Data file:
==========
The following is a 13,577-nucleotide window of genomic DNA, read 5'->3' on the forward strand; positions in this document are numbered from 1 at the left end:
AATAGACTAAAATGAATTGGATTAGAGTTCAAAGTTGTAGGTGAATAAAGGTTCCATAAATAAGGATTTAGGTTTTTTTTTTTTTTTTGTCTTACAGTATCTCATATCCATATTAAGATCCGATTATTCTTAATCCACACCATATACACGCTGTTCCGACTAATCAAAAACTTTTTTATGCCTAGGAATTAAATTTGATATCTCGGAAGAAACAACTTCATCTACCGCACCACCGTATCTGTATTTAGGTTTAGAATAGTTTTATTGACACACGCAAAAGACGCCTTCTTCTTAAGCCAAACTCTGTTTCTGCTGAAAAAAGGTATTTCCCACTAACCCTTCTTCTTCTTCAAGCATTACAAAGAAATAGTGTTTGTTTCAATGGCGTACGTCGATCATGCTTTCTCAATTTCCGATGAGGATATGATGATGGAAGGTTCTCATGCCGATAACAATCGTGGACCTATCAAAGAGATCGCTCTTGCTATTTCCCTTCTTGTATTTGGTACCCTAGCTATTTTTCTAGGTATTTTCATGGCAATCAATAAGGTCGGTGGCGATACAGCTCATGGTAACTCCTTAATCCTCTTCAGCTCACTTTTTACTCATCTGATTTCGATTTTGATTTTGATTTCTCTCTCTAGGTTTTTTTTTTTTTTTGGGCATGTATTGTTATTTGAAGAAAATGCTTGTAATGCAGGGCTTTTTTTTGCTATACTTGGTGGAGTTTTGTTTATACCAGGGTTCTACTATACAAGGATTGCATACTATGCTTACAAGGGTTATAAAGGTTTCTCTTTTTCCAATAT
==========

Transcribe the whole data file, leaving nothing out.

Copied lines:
The following is a 13,577-nucleotide window of genomic DNA, read 5'->3' on the forward strand; positions in this document are numbered from 1 at the left end:
AATAGACTAAAATGAATTGGATTAGAGTTCAAAGTTGTAGGTGAATAAAGGTTCCATAAATAAGGATTTAGGTTTTTTTTTTTTTTTTGTCTTACAGTATCTCATATCCATATTAAGATCCGATTATTCTTAATCCACACCATATACACGCTGTTCCGACTAATCAAAAACTTTTTTATGCCTAGGAATTAAATTTGATATCTCGGAAGAAACAACTTCATCTACCGCACCACCGTATCTGTATTTAGGTTTAGAATAGTTTTATTGACACACGCAAAAGACGCCTTCTTCTTAAGCCAAACTCTGTTTCTGCTGAAAAAAGGTATTTCCCACTAACCCTTCTTCTTCTTCAAGCATTACAAAGAAATAGTGTTTGTTTCAATGGCGTACGTCGATCATGCTTTCTCAATTTCCGATGAGGATATGATGATGGAAGGTTCTCATGCCGATAACAATCGTGGACCTATCAAAGAGATCGCTCTTGCTATTTCCCTTCTTGTATTTGGTACCCTAGCTATTTTTCTAGGTATTTTCATGGCAATCAATAAGGTCGGTGGCGATACAGCTCATGGTAACTCCTTAATCCTCTTCAGCTCACTTTTTACTCATCTGATTTCGATTTTGATTTTGATTTCTCTCTCTAGGTTTTTTTTTTTTTTTGGGCATGTATTGTTATTTGAAGAAAATGCTTGTAATGCAGGGCTTTTTTTTGCTATACTTGGTGGAGTTTTGTTTATACCAGGGTTCTACTATACAAGGATTGCATACTATGCTTACAAGGGTTATAAAGGTTTCTCTTTTTCCAATAT